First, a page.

Wednesday, May 18, 2011

98 The Hard Way: Borderline 4s Week 4

WEEK 4 (May 12-18th)

Total Albums Revsited: 23

Albums Dropping to 3 Stars: 3
  • Pelt For Michael Hannahs (VHF) A much more scattershot release than I remembered, and given how much consistency there generally is across a given Pelt release it seems even more disappointing. [6.5]
  • Les Joyaux de la Princesse Exposition Internationale Paris 1937 (Les Joyaux de la Princesse)  On first pass it toed the atmosphere-tedium boundary gracefully. One revisit it seems to not even realize that there is a line. [6.3]
  • Wunder Wunder (Karaoke Kalk) Downtempo, jazzy electronica that falls into the slightly boring category all too quickly after a great start. [6.7]
Albums Remaining at 3.5 Stars: 13
  • Southpacific 33 (Turnbuckle) The ideal midpoint between Blind Idiot God and Tortoise. A bit hesitant but worthwhile all told. [7.5]
  • Tiere der Nacht Sleepless (Captain Trip)
    When Archetti and Neumeier re-interpret big beat through the lens of krautrock it's a damn good album. When they just settle into second rate krautrock things get sketchier. [7.3]
  • Home 13: Netherregions (Arena Rock) Every Home album comes close to making that leap to the other level that i look for, but it never seems to happen enough to merit a higher rating. [7.6]
  • Gate The Lavender Head (Hell's Half Halo) Gone are the aimless feedback excursions, and in their place we have proto-dubstep. Seriously, tell me that "Mary and Mars" wouldn't fit in perfectly on a Burial LP. [7.8]
  • Taku Sugimoto Opposite (Hat Hut) Subtle music that no matter how near to silence it is always beckons far you to listen more closely. [7.4]
  • Six Organs of Admittance Six Organs of Admittance (Pavillion) The noisier atmosphere really suits these tracks, and Chasny's playing is great, as always. [7.5]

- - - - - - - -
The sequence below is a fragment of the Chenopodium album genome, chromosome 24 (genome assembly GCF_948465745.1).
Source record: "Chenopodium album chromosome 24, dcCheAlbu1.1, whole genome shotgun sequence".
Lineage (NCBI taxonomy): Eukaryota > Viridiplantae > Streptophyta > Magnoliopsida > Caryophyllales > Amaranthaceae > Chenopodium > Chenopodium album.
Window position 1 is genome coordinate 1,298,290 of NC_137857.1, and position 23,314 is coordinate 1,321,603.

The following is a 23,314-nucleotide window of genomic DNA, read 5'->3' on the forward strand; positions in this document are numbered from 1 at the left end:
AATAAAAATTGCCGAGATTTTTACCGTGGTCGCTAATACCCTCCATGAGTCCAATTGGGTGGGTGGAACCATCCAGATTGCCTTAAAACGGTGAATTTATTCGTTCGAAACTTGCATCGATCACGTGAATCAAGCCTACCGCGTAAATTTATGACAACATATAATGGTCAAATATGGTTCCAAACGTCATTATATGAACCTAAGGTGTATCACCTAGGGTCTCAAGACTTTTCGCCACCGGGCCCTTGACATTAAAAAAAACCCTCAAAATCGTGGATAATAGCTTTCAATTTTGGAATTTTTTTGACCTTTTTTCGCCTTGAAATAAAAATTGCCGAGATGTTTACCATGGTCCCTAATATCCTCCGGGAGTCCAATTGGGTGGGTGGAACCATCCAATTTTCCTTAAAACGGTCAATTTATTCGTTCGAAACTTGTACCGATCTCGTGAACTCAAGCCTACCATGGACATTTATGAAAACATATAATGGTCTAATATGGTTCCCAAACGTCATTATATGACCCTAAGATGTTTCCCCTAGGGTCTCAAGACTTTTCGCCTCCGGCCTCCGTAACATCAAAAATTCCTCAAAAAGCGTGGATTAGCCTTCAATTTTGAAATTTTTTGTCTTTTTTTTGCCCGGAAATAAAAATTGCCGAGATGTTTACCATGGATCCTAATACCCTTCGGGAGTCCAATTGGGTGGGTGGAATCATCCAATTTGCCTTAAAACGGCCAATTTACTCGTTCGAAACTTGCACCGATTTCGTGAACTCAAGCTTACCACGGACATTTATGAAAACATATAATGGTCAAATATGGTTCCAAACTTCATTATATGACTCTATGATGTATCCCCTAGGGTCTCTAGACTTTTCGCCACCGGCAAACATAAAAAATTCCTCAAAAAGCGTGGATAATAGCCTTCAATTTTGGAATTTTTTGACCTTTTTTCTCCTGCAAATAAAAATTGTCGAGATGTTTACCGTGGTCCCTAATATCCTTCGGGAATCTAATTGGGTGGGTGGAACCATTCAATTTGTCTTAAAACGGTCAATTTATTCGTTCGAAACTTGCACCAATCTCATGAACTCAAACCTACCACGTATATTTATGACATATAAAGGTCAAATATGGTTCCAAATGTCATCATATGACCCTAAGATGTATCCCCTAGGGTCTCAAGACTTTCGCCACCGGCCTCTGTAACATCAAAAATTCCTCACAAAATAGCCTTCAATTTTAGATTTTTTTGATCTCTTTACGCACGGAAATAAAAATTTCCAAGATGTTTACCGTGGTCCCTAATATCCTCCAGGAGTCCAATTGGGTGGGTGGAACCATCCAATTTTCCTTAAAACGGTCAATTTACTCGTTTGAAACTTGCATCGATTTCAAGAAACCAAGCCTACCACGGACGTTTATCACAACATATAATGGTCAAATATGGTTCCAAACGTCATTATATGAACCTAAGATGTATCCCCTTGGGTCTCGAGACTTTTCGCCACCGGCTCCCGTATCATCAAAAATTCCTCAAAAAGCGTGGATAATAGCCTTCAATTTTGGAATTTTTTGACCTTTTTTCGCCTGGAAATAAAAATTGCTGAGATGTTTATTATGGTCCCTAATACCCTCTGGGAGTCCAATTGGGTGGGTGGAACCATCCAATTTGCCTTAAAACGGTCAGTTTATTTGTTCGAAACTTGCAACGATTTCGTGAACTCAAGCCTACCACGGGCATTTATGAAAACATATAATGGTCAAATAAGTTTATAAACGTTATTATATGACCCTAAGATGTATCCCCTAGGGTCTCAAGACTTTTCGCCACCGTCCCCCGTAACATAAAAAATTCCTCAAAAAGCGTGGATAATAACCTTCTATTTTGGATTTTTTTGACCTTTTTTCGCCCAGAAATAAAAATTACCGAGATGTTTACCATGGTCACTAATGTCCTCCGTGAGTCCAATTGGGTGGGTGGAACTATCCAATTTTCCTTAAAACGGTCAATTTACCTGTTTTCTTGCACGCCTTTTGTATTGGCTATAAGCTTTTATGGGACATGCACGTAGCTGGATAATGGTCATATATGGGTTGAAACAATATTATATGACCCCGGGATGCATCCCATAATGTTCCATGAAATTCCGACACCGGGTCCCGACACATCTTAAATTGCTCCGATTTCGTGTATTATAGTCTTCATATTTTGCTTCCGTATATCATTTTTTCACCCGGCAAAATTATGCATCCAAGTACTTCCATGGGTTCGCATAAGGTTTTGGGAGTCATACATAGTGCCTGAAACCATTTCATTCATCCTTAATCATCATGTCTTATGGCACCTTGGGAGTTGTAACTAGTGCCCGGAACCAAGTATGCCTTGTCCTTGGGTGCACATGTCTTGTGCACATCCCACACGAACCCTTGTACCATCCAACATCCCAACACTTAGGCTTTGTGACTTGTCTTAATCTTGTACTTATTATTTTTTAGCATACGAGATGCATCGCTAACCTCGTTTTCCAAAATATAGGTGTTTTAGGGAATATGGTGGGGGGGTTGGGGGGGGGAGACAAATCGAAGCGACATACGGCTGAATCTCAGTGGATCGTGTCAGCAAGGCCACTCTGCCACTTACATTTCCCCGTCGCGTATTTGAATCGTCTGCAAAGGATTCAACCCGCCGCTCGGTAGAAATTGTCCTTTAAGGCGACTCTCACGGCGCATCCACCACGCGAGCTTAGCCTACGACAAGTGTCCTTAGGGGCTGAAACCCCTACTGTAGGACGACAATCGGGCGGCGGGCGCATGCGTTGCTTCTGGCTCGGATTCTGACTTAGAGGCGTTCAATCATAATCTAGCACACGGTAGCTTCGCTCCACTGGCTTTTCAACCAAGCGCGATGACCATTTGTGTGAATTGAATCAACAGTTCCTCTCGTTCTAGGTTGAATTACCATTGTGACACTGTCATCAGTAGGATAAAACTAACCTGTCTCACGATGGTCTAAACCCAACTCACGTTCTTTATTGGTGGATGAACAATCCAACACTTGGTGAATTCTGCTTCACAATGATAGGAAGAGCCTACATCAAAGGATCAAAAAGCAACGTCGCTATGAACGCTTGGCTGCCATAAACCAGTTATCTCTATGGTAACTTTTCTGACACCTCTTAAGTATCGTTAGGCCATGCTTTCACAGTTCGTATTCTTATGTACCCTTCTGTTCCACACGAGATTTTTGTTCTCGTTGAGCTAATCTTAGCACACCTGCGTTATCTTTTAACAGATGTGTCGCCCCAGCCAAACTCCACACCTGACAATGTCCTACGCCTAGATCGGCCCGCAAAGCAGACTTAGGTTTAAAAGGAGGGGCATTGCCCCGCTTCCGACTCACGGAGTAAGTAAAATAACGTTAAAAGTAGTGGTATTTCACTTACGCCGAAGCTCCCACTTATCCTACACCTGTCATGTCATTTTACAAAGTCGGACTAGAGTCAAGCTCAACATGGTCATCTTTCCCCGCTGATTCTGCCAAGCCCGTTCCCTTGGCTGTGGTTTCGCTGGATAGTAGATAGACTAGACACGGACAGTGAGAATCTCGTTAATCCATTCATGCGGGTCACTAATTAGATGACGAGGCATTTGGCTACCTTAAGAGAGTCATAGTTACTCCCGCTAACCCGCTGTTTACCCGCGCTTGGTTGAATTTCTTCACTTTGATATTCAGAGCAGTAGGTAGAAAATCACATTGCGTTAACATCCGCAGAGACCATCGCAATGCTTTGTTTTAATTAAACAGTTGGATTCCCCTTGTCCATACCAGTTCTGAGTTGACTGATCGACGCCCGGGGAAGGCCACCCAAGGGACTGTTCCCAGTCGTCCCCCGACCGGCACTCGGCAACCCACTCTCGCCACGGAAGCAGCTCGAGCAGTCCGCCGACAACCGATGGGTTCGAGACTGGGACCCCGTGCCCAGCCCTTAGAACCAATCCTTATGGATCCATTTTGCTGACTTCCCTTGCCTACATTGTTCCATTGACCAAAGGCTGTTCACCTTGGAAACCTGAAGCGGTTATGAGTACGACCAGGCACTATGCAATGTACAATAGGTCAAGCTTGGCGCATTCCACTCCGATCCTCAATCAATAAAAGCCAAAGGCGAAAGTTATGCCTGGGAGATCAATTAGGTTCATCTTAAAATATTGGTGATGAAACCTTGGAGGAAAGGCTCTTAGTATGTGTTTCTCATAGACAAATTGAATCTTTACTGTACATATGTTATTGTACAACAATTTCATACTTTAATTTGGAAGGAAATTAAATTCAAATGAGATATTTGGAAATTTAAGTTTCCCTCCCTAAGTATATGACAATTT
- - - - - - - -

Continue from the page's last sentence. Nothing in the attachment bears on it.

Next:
• Hannah Marcus Faith Burns (Normal) Often hints at being something more than half-good, but just as often makes me wonder whether I'm being overly generous. [7.1]
  • Dissecting Table Life (Release) Really not my thing as a rule, but the weird Merzbow meets Godflesh territory that this inhabits is fascinating even if it's not essential. [7.2]
  • Dave Douglas Charms of the Night Sky (Winter and Winter) Figures that the first thing that came to mind when re-listening to this was that it was very Masada-y, but the violin and accordion added a much more mournful texture to the proceedings. [7.4]
  • Terry Bozzio Drawing the Circle (Self-Released) Bozzio's drumming is enough to maintain a whole release on its own. That's praiseworthy in and of itself, but there's also the fact that the pieces are actually catchy, variable and memorable. [7.7]
  • The Jazz June The Boom, the Motion and the Music (Workshop) I like to think of this as what Cap'n Jazz might have sounded like if they were around for long enough to get epic and vaguely experimental on their second or third LP. [7.4]
  • High Rise Desperado (PSF) Straightforward psych-rock'n noise, like Fushitsusha focusing on riffs n solos instead of bludgeoning. [7.4]
  • Knapsack This Conversation Is Ending...Starting Right Now (Alias) The fact that it's formulaic and kinda same-y only slightly detracts from just how good of a formula it is and how consistency is a nice by-product of the saminess. [7.8]
Albums Being Elevated to 4 Stars: 3
  • The Hangovers Slow Dirty Tears (Kill Rock Stars)
  • Species Being Yonilicious (Grauspace)
  • Duotang The Cons and the Pros (Mint)
More on these in the next section.

Albums in the Upper 3.5 Star Area:

Angry Johnny and The Killbillies What's So Funny? (Tar Hut)